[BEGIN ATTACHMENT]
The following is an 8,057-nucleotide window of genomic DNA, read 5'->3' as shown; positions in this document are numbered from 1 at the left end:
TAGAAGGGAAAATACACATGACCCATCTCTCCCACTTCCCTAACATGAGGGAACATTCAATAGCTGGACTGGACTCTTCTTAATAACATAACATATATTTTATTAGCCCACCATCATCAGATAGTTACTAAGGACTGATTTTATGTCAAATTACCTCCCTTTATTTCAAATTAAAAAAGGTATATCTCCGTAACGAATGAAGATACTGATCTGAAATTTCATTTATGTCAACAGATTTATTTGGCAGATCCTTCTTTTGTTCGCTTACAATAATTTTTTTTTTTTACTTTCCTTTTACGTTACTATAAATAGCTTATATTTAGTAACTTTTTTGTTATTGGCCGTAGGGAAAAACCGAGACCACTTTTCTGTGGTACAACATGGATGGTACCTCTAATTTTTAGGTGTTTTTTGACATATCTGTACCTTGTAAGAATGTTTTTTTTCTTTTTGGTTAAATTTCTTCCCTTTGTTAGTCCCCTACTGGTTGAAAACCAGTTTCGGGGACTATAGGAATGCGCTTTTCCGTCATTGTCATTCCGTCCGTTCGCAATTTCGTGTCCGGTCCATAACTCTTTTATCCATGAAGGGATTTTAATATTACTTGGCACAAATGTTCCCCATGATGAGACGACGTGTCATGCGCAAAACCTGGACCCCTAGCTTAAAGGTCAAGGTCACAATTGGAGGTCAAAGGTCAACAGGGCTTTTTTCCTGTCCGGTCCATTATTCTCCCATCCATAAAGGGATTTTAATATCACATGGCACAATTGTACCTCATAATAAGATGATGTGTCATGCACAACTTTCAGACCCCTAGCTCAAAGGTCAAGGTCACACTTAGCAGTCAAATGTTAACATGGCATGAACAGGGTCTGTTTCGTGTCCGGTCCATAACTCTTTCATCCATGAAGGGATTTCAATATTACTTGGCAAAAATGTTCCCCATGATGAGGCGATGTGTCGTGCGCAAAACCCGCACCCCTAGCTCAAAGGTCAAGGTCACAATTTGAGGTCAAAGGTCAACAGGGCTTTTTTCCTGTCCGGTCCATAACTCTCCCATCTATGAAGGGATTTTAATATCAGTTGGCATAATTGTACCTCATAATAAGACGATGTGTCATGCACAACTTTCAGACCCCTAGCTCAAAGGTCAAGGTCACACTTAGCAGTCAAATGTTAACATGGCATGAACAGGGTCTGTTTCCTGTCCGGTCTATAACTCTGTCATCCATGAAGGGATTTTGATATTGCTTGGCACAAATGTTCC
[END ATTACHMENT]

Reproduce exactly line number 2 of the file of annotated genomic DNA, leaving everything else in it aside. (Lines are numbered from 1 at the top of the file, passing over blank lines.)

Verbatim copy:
TAGAAGGGAAAATACACATGACCCATCTCTCCCACTTCCCTAACATGAGGGAACATTCAATAGCTGGACTGGACTCTTCTTAATAACATAACATATATTTTATTAGCCCACCATCATCAGATAGTTACTAAGGACTGATTTTATGTCAAATTACCTCCCTTTATTTCAAATTAAAAAAGGTATATCTCCGTAACGAATGAAGATACTGATCTGAAATTTCATTTATGTCAACAGATTTATTTGGCAGATCCTTCTTTTGTTCGCTTACAATAATTTTTTTTTTTTACTTTCCTTTTACGTTACTATAAATAGCTTATATTTAGTAACTTTTTTGTTATTGGCCGTAGGGAAAAACCGAGACCACTTTTCTGTGGTACAACATGGATGGTACCTCTAATTTTTAGGTGTTTTTTGACATATCTGTACCTTGTAAGAATGTTTTTTTTCTTTTTGGTTAAATTTCTTCCCTTTGTTAGTCCCCTACTGGTTGAAAACCAGTTTCGGGGACTATAGGAATGCGCTTTTCCGTCATTGTCATTCCGTCCGTTCGCAATTTCGTGTCCGGTCCATAACTCTTTTATCCATGAAGGGATTTTAATATTACTTGGCACAAATGTTCCCCATGATGAGACGACGTGTCATGCGCAAAACCTGGACCCCTAGCTTAAAGGTCAAGGTCACAATTGGAGGTCAAAGGTCAACAGGGCTTTTTTCCTGTCCGGTCCATTATTCTCCCATCCATAAAGGGATTTTAATATCACATGGCACAATTGTACCTCATAATAAGATGATGTGTCATGCACAACTTTCAGACCCCTAGCTCAAAGGTCAAGGTCACACTTAGCAGTCAAATGTTAACATGGCATGAACAGGGTCTGTTTCGTGTCCGGTCCATAACTCTTTCATCCATGAAGGGATTTCAATATTACTTGGCAAAAATGTTCCCCATGATGAGGCGATGTGTCGTGCGCAAAACCCGCACCCCTAGCTCAAAGGTCAAGGTCACAATTTGAGGTCAAAGGTCAACAGGGCTTTTTTCCTGTCCGGTCCATAACTCTCCCATCTATGAAGGGATTTTAATATCAGTTGGCATAATTGTACCTCATAATAAGACGATGTGTCATGCACAACTTTCAGACCCCTAGCTCAAAGGTCAAGGTCACACTTAGCAGTCAAATGTTAACATGGCATGAACAGGGTCTGTTTCCTGTCCGGTCTATAACTCTGTCATCCATGAAGGGATTTTGATATTGCTTGGCACAAATGTTCC